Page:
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Updated Sep 15, 2022

Detailed Instructions for Disposing of Empty Pesticide Containers

Make sure to properly dispose of empty pesticide containers

  • Use all the product in the container according to the instructions.
  • Triple-rinse the container and use the solution like the full-strength pesticide.
  • Punch multiple holes in the empty container so it won’t be used again. 
  • Recycle the container. Contact your local Household Hazardous Waste (HHW) collection facility for dates and locations.

Steps 1-4 of empty pesticide containers (full text below)

Infographic steps 5-8 for disposla of empty pesticide containers (full text below)

Infographic showing steps 9-10 for diposal of empty pesticide containers ((full text below)

Infographic provided courtesy of Penn State Extension Pesticide Education Program  .


  1.      Wearing gloves, empty contents of container into sprayer.
  2.      Fill container 1/5 full of water.
  3.      Replace cap and shake container for 30 seconds.
  4.      Drain rinse water into sprayer.
  5.      Repeat two more times, shaking container in different directions.
  6.      Rinse the outside of the container.
  7.      Remove foil seal and label booklet.
  8.      Render the container unusable. Never reuse a pesticide container for any purpose.
  9.      Recycle the container. Contact your local HHW collection facility for dates and locations.
  10.      Diluted rinse material remaining in the sprayer should be sprayed according to the label where the pesticide was intended to be used.

Find a Hazardous Waste Facility

Hazardous Waste Disposal in Oregon, USA: Household Hazardous Waste Collection Services by County in Oregon  

For the Portland metro region in Oregon, contact Metro’s Recycling Information. Call  503-234-3000, email   or visit Metro’s website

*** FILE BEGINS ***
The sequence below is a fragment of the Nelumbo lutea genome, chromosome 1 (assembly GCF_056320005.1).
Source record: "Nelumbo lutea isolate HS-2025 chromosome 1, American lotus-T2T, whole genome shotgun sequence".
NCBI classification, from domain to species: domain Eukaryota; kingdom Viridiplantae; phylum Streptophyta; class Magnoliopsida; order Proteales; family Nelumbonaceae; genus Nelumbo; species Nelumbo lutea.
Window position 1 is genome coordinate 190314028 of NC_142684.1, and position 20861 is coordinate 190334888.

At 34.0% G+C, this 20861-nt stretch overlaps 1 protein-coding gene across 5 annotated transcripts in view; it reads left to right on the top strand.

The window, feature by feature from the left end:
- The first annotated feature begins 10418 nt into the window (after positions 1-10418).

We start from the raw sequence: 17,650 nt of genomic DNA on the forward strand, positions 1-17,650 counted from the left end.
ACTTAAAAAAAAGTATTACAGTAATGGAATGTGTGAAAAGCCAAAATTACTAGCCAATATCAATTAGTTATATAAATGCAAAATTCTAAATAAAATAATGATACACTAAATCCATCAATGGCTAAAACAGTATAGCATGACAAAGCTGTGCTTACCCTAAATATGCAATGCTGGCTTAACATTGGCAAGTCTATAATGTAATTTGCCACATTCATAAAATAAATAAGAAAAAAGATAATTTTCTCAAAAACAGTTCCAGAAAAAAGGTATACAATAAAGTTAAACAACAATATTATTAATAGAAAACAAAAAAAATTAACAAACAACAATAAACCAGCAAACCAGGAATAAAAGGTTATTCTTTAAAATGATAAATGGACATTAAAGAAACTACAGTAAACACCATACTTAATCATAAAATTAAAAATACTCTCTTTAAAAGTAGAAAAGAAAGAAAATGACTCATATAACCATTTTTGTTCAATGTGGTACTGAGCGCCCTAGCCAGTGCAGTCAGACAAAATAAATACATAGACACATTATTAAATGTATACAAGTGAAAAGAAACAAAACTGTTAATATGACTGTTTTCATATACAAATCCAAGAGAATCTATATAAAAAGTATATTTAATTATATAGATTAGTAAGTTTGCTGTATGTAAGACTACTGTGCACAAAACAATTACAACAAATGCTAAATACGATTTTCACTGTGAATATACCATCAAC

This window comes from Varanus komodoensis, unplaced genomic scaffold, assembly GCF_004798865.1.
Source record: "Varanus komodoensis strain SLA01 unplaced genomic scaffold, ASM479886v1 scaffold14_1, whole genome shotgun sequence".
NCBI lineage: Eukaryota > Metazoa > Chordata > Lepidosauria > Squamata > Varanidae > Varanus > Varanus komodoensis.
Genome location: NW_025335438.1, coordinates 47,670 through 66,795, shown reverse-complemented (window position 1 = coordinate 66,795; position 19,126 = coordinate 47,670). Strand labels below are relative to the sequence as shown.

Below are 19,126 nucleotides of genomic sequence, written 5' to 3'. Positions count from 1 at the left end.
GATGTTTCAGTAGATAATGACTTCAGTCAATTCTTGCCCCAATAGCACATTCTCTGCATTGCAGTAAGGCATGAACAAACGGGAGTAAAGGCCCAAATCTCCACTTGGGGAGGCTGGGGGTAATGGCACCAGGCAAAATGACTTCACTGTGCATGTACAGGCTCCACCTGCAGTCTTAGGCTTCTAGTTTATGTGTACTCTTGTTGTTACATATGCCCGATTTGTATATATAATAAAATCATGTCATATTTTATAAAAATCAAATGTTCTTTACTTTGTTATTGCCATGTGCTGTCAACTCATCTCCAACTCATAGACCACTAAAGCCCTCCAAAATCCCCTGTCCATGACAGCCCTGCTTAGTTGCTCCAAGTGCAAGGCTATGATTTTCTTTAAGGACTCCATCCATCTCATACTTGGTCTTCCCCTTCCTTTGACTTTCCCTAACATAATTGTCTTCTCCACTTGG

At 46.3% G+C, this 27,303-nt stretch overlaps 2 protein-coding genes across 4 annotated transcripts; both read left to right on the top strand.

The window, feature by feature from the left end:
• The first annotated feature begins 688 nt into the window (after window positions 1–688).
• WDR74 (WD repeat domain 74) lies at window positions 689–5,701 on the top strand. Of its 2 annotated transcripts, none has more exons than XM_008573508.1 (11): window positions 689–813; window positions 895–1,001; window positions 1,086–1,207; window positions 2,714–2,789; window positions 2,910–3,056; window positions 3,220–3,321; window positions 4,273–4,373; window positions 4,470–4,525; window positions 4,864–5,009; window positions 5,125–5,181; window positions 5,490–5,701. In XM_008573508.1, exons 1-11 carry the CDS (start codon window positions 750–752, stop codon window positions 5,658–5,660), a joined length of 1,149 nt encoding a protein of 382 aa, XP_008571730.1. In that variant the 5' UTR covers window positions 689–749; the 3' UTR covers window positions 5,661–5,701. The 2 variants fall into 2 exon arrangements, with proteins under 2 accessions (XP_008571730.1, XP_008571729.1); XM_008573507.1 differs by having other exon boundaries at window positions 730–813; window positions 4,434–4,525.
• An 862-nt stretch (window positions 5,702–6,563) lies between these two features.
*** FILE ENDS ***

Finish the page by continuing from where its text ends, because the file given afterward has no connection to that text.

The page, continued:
Contact your local household hazardous waste location. Call  1-800-CLEANUP (1-800-253-2687) to find out where to dispose of pesticides. Or talk to your state's environmental agency to learn about pesticide disposal requirements for your area.


The National Pesticide Information Center (NPIC)  can answer questions about pest control chemicals.
 1-800-858-7378 or  

Content provided by Weston Miller and Kaci Buhl.

 Peer reviewed by OSU Department of Horticulture.

Photo of Weston Miller

Weston Miller

Project Founder and Content Writer

Weston Miller served as Community and Urban Horticulture faculty for Oregon State University Extension Service for Clackamas, Multnomah, and Washington Counties. Weston is an author for content for this website. He developed funding partnerships with Portland area agencies to initiate and build out the Solve Pest Problems website focused on this goals:

Photo of Kaci Buhl

Kaci Buhl

At the state level, I lead the Pesticide Safety Education Program (PSEP). The program hosts live recertification events around the state, serving over 1,000 licensed pesticide applicators each year. We also produce web-based training modules and license-preparation study manuals. Special training for unlicensed pesticide applicators is also available through a grant from the USDA Specialty Crop Block Grant Program. The PSEP at OSU works closely with the Oregon Department of Agriculture's Pesticides Division.